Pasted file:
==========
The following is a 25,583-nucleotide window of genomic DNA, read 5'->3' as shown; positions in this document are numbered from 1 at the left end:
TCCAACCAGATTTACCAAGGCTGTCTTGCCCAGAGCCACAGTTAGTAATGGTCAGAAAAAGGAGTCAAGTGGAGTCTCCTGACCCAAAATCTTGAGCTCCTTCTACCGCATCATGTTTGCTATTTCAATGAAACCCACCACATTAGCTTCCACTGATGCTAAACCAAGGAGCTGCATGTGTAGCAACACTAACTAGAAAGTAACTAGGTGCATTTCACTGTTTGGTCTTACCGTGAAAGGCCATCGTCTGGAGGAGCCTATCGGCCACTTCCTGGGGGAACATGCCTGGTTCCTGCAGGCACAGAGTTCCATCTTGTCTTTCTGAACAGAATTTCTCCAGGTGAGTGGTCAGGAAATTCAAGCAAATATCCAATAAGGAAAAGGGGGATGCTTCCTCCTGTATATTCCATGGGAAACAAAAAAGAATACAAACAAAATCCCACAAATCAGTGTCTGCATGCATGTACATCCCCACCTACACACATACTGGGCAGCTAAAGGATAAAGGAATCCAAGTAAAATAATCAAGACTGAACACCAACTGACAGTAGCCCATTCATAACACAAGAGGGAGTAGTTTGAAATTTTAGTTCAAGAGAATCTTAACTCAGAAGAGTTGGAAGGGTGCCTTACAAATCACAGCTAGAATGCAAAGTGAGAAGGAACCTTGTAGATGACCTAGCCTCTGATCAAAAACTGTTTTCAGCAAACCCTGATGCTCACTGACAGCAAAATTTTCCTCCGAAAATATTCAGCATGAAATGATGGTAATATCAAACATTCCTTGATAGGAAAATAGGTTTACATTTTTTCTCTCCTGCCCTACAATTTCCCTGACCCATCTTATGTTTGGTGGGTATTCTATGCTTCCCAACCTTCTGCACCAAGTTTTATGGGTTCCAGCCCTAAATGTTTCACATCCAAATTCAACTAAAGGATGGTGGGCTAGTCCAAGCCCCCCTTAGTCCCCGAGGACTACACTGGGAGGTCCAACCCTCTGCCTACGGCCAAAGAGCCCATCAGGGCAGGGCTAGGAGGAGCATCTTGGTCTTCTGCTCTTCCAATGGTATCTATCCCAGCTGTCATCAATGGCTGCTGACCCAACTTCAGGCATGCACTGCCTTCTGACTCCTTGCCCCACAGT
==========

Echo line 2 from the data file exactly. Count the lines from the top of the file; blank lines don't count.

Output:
TCCAACCAGATTTACCAAGGCTGTCTTGCCCAGAGCCACAGTTAGTAATGGTCAGAAAAAGGAGTCAAGTGGAGTCTCCTGACCCAAAATCTTGAGCTCCTTCTACCGCATCATGTTTGCTATTTCAATGAAACCCACCACATTAGCTTCCACTGATGCTAAACCAAGGAGCTGCATGTGTAGCAACACTAACTAGAAAGTAACTAGGTGCATTTCACTGTTTGGTCTTACCGTGAAAGGCCATCGTCTGGAGGAGCCTATCGGCCACTTCCTGGGGGAACATGCCTGGTTCCTGCAGGCACAGAGTTCCATCTTGTCTTTCTGAACAGAATTTCTCCAGGTGAGTGGTCAGGAAATTCAAGCAAATATCCAATAAGGAAAAGGGGGATGCTTCCTCCTGTATATTCCATGGGAAACAAAAAAGAATACAAACAAAATCCCACAAATCAGTGTCTGCATGCATGTACATCCCCACCTACACACATACTGGGCAGCTAAAGGATAAAGGAATCCAAGTAAAATAATCAAGACTGAACACCAACTGACAGTAGCCCATTCATAACACAAGAGGGAGTAGTTTGAAATTTTAGTTCAAGAGAATCTTAACTCAGAAGAGTTGGAAGGGTGCCTTACAAATCACAGCTAGAATGCAAAGTGAGAAGGAACCTTGTAGATGACCTAGCCTCTGATCAAAAACTGTTTTCAGCAAACCCTGATGCTCACTGACAGCAAAATTTTCCTCCGAAAATATTCAGCATGAAATGATGGTAATATCAAACATTCCTTGATAGGAAAATAGGTTTACATTTTTTCTCTCCTGCCCTACAATTTCCCTGACCCATCTTATGTTTGGTGGGTATTCTATGCTTCCCAACCTTCTGCACCAAGTTTTATGGGTTCCAGCCCTAAATGTTTCACATCCAAATTCAACTAAAGGATGGTGGGCTAGTCCAAGCCCCCCTTAGTCCCCGAGGACTACACTGGGAGGTCCAACCCTCTGCCTACGGCCAAAGAGCCCATCAGGGCAGGGCTAGGAGGAGCATCTTGGTCTTCTGCTCTTCCAATGGTATCTATCCCAGCTGTCATCAATGGCTGCTGACCCAACTTCAGGCATGCACTGCCTTCTGACTCCTTGCCCCACAGT